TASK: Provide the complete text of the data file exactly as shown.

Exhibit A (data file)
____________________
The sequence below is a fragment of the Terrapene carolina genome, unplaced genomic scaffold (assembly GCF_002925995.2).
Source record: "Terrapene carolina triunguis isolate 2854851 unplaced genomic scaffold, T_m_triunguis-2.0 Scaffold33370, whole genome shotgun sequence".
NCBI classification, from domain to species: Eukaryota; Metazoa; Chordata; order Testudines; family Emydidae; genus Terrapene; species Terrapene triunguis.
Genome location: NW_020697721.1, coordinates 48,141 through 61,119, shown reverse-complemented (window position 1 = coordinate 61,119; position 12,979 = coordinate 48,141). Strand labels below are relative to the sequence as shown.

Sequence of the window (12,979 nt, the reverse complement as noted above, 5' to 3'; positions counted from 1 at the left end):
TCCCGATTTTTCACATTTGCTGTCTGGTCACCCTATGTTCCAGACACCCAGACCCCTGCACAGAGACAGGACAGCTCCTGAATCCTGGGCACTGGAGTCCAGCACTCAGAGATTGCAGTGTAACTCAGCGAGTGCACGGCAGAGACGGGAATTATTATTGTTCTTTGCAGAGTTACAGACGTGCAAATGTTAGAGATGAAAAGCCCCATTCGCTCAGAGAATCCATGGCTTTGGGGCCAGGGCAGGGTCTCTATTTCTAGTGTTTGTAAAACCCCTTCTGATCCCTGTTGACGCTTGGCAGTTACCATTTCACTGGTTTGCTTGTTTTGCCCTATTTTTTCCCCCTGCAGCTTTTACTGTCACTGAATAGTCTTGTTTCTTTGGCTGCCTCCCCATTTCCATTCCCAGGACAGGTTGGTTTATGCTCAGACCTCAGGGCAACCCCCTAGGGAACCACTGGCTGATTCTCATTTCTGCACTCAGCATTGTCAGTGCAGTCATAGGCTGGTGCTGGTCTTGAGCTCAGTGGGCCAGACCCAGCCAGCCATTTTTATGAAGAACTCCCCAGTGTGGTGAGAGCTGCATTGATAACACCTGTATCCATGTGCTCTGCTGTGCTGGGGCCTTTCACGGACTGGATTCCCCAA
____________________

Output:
The sequence below is a fragment of the Terrapene carolina genome, unplaced genomic scaffold (assembly GCF_002925995.2).
Source record: "Terrapene carolina triunguis isolate 2854851 unplaced genomic scaffold, T_m_triunguis-2.0 Scaffold33370, whole genome shotgun sequence".
NCBI classification, from domain to species: Eukaryota; Metazoa; Chordata; order Testudines; family Emydidae; genus Terrapene; species Terrapene triunguis.
Genome location: NW_020697721.1, coordinates 48,141 through 61,119, shown reverse-complemented (window position 1 = coordinate 61,119; position 12,979 = coordinate 48,141). Strand labels below are relative to the sequence as shown.

Sequence of the window (12,979 nt, the reverse complement as noted above, 5' to 3'; positions counted from 1 at the left end):
TCCCGATTTTTCACATTTGCTGTCTGGTCACCCTATGTTCCAGACACCCAGACCCCTGCACAGAGACAGGACAGCTCCTGAATCCTGGGCACTGGAGTCCAGCACTCAGAGATTGCAGTGTAACTCAGCGAGTGCACGGCAGAGACGGGAATTATTATTGTTCTTTGCAGAGTTACAGACGTGCAAATGTTAGAGATGAAAAGCCCCATTCGCTCAGAGAATCCATGGCTTTGGGGCCAGGGCAGGGTCTCTATTTCTAGTGTTTGTAAAACCCCTTCTGATCCCTGTTGACGCTTGGCAGTTACCATTTCACTGGTTTGCTTGTTTTGCCCTATTTTTTCCCCCTGCAGCTTTTACTGTCACTGAATAGTCTTGTTTCTTTGGCTGCCTCCCCATTTCCATTCCCAGGACAGGTTGGTTTATGCTCAGACCTCAGGGCAACCCCCTAGGGAACCACTGGCTGATTCTCATTTCTGCACTCAGCATTGTCAGTGCAGTCATAGGCTGGTGCTGGTCTTGAGCTCAGTGGGCCAGACCCAGCCAGCCATTTTTATGAAGAACTCCCCAGTGTGGTGAGAGCTGCATTGATAACACCTGTATCCATGTGCTCTGCTGTGCTGGGGCCTTTCACGGACTGGATTCCCCAA